Ways to Pray in Color

Praying in Color is a way to pray for others; but praying in color is versatile and adaptable to all kinds of prayer and meditation. This page presents six of the many ways to pray in color. The book Praying in Color: Drawing a New Path to God and the Praying in Color Blog on this website offer dozens of ways to incorporate the practice into your prayer life.

No artistic skill or prayer expertise is necessary. Whether you are a skilled artist or just a doodler, like the author, you only need a playful willingness to put pen and color to paper and an openness to God’s mysterious presence in your prayer time.

Intercessory Prayers

Pray for others or yourself. Start with a God doodle to center yourself or include a line of Scripture, a hymn, or poem.

A prayer for friends whose spouses died.

A prayer for friends with health issues and their caregivers/spouses.

“To-Do List” Prayers

Instead of just writing down and ticking off the items on your to-do list, pray them. A dreaded call to the airlines to reschedule a flight due to illness requires documentation and a slog through the automated menu. The wait for your new license at the DMV promises to be several hours. A parent/teacher conference about an unhappy child looms in the afternoon. These “to-do” tasks are opportunities for headache and frustration or opportunities for patience and kindness.

Draw your own prayer doodles or use an already drawn template (click here) to write the tasks and doodle/color around them as you ask God to be with you during your daily agenda.

Despair Prayers

Despair prayers are the litany of things over which you have very little control, but you still worry and obsess over them. Get those obsessions down on paper; doodle and color around them. Rant for a moment, then drop the monologue. Let it go. Offer those worries to God and don’t pick them up again. If you continue to worry and obsess, go back to your prayer page, look at the names and things you have prayed about, and release them again into God’s care. Author Anne Lamott talks about having a God Box. She writes a name or issue on a piece of paper and then stuffs it into a box with a slit in it. She gives it to God; it is no longer hers to deal with. Doodling your despair is like having a God Box. It is a visual reminder that God is in charge.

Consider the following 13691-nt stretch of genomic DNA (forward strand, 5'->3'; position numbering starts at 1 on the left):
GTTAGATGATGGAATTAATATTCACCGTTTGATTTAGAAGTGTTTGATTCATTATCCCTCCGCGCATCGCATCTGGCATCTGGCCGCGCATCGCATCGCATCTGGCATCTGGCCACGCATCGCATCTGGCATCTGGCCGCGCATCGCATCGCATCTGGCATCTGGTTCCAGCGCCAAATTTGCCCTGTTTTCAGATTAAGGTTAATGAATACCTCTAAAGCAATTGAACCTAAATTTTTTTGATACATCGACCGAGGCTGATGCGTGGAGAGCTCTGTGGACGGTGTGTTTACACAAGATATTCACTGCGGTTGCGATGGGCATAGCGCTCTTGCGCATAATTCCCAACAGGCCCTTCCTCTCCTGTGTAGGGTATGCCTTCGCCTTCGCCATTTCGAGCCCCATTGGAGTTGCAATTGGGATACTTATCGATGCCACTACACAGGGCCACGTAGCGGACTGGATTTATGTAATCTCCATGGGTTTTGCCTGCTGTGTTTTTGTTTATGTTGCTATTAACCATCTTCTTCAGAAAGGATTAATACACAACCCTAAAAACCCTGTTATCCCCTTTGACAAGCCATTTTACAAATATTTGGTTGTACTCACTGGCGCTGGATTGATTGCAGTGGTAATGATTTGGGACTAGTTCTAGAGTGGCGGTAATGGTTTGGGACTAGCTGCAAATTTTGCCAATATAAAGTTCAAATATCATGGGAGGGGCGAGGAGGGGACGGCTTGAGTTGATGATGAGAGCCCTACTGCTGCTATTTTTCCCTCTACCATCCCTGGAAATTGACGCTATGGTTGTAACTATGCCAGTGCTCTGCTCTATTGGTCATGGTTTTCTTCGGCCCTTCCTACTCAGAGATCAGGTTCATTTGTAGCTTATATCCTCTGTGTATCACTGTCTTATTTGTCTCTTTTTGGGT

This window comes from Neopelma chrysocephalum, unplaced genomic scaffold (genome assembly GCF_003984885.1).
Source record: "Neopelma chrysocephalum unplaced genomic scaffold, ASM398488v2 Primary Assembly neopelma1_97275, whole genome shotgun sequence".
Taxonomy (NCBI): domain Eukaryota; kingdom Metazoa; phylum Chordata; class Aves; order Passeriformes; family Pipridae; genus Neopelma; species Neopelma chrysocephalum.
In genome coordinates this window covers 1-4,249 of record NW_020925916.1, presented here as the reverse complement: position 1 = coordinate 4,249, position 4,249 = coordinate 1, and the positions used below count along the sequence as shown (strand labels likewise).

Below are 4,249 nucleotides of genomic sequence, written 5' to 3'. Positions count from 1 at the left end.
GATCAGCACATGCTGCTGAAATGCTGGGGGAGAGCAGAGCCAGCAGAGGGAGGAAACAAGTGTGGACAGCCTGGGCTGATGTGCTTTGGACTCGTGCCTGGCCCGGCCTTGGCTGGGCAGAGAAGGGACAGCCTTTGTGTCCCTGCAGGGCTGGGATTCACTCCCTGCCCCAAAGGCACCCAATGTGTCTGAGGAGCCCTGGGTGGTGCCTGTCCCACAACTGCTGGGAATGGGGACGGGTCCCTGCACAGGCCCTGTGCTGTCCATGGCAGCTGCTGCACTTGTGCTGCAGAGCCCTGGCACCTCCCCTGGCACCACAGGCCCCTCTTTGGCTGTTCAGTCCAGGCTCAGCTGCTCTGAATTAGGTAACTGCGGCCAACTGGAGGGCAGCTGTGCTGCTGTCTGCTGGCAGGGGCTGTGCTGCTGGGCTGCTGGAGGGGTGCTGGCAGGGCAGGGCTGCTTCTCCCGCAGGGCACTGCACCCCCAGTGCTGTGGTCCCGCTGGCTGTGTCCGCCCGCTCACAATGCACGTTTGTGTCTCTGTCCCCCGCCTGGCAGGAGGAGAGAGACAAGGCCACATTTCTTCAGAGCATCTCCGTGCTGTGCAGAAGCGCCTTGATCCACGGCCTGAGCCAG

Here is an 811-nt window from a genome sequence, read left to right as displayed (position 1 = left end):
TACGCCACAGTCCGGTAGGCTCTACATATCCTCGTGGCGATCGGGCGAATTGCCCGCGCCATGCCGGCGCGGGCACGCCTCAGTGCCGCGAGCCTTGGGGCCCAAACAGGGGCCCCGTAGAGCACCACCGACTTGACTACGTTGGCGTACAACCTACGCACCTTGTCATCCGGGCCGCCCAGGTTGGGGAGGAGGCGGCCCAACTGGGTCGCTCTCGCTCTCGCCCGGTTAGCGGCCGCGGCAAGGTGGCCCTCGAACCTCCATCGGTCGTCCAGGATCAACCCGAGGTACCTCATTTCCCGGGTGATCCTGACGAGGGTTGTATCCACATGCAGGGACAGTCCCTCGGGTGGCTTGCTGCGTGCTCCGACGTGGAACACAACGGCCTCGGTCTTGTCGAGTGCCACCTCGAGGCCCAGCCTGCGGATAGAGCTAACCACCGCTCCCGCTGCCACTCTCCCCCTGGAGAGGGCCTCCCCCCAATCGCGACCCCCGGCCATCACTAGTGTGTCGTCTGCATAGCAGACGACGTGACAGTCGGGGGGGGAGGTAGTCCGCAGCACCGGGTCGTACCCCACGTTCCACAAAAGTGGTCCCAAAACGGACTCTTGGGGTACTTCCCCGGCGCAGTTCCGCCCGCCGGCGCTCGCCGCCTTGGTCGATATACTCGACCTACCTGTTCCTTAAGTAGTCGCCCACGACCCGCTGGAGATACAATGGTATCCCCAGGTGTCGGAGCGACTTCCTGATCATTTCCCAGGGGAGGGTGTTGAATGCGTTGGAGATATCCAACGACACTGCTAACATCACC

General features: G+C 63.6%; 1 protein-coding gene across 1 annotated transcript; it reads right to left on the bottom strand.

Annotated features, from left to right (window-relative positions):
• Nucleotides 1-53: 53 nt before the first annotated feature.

Gratitude Prayers

Be specific. Think of those everyday, seemly insignificant things that give you joy: the tiny spider climbing up a houseplant, the color purple, the sunlight on a leaf, a dish of coffee ice cream, foam on your coffee… They don’t need to be important or permanent. Record them with a doodled prayer. Name, doodle, color, and give thanks. Drop your gratitude helter-skelter on your paper or use a calendar template or coloring page. Chronicling the specific things we love throughout the day is like learning to think in a foreign language. It is the language of gratitude.

Spending Time with God

Create some time for you and God with no agenda. Turning off your words and moving into listening mode can be difficult; but doodling prayer, i.e. praying in color, gives you something to do with your hands, body, and eyes while you practice silent-sitting with God.

Start with a verbal prayer or line of Scripture if that seems right for you. “For God alone my soul in silence waits; truly my hope is in Him.” (Ps 62:6 BCP). Then choose one of the many names for God—Holy One, Creator, Redeemer, Savior, Beloved, Almighty God… Write the name on a piece of paper and start to draw. Breathe, doodle, add color. If verbal prayers pop into your mind, pray them or write them down. If not, enjoy your quiet visit with God.

Scripture Prayers

Memorizing scripture, studying a word, illuminating a passage in your Bible (Bible journaling), and lectio divina—praying scripture — are just a few of the ways to incorporate Scripture with praying in color. In the example below, doodling a line of scripture is a way to focus on specific words and to imprint the passage on your heart and in your mind.